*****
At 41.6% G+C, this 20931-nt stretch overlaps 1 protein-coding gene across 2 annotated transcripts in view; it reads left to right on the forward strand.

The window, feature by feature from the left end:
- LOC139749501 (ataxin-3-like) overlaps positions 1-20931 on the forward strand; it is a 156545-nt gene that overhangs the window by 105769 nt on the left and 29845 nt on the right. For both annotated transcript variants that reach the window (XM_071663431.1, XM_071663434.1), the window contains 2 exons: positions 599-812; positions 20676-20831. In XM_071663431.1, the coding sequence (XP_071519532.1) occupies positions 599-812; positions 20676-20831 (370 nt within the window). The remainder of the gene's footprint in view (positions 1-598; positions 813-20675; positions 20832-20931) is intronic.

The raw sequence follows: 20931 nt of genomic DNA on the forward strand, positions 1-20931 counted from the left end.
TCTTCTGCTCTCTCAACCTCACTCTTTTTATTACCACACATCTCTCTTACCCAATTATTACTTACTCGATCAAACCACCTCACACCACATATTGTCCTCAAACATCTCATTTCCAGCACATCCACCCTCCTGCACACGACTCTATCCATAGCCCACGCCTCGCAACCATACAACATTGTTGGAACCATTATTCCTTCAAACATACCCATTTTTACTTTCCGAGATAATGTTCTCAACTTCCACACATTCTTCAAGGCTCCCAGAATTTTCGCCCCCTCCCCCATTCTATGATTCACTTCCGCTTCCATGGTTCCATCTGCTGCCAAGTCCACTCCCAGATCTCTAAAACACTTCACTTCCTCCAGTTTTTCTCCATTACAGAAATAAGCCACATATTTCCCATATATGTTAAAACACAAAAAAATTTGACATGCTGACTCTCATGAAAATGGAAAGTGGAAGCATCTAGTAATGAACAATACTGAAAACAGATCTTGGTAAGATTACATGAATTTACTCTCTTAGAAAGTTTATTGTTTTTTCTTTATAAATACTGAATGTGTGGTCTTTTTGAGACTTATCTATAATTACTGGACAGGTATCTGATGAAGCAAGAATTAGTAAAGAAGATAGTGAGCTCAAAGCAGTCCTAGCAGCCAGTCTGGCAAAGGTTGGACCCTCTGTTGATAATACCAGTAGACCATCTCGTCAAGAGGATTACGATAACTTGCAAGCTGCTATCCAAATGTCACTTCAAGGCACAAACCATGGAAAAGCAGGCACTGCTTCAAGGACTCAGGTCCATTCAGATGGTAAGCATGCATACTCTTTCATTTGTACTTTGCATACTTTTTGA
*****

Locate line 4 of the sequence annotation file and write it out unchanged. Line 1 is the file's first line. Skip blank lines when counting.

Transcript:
The raw sequence follows: 20931 nt of genomic DNA on the forward strand, positions 1-20931 counted from the left end.